Firstly, journalism is a lot more flexible than it used to be. Yes, it is still a college course and yes, there are still exceptional reporters in Iraq but there are also many more freelancers and bloggers, who slunk through when the floodgates of social media opened. Some of them have been exceptionally innovative and clever, outside the old model but just as Youtube has allowed for the best (kind of) and worst of today’s entertainment, so has the blog-o-sphere given rise to the truly inhibited. So how does one get their voice to be heard then in such a swirling vortex? As a BBC piece on clickbait put it; ‘[it] is a golden rule of journalism [taught from the beginning that]… your introduction should grab the reader straight away.’ This is nothing new- you sensationalize and provoke with an outrageous title. Tabloids have been doing it for decades. Tabloids, however, could never wholly surmise what exactly the rabid gossipers were flicking through to. Online articles can.

Even sensationalism alone won’t do it now however. The public have grown accustomed to bank robberies and murders. What works better, as Wired put it, is ’emotional arousal.’ We click on to many of these articles, whether they deal with some phony hair regrowth method or how to tell if someone ‘can’t even’ in a specified situation, because they provoke our curiosity and elicit a response in us. Mankind, by its very nature, is uncomfortable with not knowing, especially when the answer is just a click away. Yet, we are manipulated easily and many online sites capitalize on this, resulting in fast-food journalism.

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CollegeHumor gets it… They know what this is all about.

This could have been just a silly side-show to the dominant force of actual journalism. In recent years however, newspaper sales are down, broadcast ratings have fallen, and people have increasingly been getting their news online, via their Facebook newsfeed. This is very dangerous. With Facebook, we can choose to follow and unfollow whatever suits us. News is not designed to tickle our fancy and play to what we agree with though. It’s designed to inform on important subject matter. This partly explains why 2016 was such a politically divisive year. The people stuck to either the Republican or Democratic camps and whatever fell between became no-man’s land. The mainstream media, too, when it was most needed, played to wherever the action followed. Why else was Trump given so much coverage, even before the Primaries rolled out? Why else were the most important issues such as the Wealth Gap and Global Warming continually ignored? They are not alone to blame of course; we too, chose to accept the framework in which this circus operated because otherwise, we would have been forced to think critically and engage with complex, adult dialogue.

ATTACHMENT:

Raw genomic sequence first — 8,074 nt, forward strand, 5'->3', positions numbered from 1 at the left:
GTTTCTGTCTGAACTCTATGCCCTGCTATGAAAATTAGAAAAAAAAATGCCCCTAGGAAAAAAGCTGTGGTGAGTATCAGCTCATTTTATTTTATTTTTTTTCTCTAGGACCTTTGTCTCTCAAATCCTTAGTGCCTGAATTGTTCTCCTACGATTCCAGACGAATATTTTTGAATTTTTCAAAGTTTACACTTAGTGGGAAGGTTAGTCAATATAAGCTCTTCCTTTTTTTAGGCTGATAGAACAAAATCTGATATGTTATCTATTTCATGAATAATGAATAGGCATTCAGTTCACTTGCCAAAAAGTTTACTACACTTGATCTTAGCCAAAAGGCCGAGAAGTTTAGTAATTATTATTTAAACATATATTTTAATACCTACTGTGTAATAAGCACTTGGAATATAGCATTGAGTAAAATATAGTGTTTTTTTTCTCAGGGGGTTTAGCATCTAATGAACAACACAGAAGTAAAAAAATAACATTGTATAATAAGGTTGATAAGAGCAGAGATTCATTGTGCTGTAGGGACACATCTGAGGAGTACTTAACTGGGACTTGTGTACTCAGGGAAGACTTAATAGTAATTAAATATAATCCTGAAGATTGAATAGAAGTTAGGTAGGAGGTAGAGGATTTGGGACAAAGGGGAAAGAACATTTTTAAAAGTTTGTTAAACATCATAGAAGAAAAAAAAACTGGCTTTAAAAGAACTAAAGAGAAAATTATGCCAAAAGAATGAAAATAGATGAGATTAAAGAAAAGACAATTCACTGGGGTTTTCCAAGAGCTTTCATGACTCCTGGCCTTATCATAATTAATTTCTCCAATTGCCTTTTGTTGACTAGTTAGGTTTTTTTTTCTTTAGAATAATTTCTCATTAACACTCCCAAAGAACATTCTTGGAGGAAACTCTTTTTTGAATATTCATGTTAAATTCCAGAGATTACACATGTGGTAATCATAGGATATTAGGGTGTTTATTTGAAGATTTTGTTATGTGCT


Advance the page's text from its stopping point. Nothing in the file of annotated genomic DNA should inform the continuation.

The results stand as such; the US now has a demagogic sociopath for a leader and a media with no sure confidence. They lost their credit, according to Bill Maher, because they became ‘eyeball-chasing click-bait whores’ and to restore that, they will need to go through a period of self-examination and self-improvement. As Jon Stewart put it, they should ‘take up a hobby. I recommend journalism.’ I agree with Jon. Alexis DeTocqueville wrote in Democracy in America, the press is one of the most integral facets of a free society. They are needed to hold those in power to account. Even, George W. Bush has asserted this lately and he hardly had a rapport with them.

The remedy to this ailment is simple but it will take time. The press needs to focus on reporting the important and proper news, even if it means losing a few hits. The public need to mature their interests and curb moronic list-based articles, Buzzfeed exposés, which peripheral Friends’-character-are-you based quizzes, and Facebook videos explaining brief, trivial news (by the way, Emma Watson was ‘very excited’ to take on Beauty and the Beast). Real news is often grim and unpleasant but burying our heads in the sand is never an acceptable solution; not when there is so much at stake, as there is now. Curb your outrage too- headlines like Christopher Hitchens’ famous ‘Why Women Aren’t Funny’ may elicit instantaneous backlash but when you read the actual article, you may find something deeper and more intellectual afoot. Outrage, as a form of sensationalism, is a self-multiplying currency and even three angry comments can eclipse a hundred measured responses. Use this currency well. Do not comment some diatribe about whitewashing with Matt Damon in The Great Wall. There are giant lizards. Save it. Please. Clickbait may seem insignificant but you know what?-

Donald Trump

-It isn’t.